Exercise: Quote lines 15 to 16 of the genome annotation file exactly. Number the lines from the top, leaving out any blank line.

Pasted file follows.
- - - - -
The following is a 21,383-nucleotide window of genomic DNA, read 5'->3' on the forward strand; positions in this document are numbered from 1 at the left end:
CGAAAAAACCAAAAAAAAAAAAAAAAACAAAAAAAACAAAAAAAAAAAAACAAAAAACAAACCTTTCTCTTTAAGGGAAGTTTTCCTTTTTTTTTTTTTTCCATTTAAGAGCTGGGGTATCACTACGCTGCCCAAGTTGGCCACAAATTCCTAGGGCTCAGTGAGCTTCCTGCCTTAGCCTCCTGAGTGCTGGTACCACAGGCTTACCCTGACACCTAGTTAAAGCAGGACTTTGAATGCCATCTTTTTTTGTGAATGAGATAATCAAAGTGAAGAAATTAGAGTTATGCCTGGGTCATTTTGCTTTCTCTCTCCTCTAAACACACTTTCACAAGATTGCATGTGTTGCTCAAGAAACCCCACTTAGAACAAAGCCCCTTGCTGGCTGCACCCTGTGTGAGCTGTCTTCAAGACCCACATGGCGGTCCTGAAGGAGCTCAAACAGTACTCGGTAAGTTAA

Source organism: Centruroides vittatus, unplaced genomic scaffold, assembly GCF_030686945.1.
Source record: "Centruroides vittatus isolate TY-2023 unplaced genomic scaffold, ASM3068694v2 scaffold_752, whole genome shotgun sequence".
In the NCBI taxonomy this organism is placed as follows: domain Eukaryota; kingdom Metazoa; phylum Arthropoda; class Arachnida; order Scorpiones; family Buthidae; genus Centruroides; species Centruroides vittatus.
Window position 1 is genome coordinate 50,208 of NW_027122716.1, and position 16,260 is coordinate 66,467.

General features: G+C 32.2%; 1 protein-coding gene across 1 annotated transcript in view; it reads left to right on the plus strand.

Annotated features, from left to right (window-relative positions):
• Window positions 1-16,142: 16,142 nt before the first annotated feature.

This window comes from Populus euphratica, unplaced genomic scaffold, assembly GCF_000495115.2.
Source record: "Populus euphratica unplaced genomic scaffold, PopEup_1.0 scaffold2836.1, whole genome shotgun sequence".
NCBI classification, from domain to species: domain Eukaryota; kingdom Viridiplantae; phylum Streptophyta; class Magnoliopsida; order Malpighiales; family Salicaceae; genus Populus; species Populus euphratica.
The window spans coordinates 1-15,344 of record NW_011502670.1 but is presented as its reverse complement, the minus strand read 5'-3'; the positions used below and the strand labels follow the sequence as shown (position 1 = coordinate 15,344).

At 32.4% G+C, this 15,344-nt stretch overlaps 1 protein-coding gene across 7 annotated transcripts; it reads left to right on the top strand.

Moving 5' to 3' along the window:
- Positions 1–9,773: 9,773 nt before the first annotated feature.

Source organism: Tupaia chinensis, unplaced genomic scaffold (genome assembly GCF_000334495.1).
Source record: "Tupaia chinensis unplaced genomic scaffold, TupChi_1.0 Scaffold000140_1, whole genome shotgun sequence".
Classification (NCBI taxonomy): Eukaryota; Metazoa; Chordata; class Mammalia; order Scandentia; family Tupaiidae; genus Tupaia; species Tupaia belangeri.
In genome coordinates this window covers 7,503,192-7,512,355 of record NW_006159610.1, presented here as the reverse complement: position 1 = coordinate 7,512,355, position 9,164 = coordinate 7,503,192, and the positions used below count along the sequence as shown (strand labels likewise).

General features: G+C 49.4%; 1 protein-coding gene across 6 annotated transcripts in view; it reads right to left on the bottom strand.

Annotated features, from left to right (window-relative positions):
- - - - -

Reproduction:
Moving 5' to 3' along the window:
- Positions 1–9,773: 9,773 nt before the first annotated feature.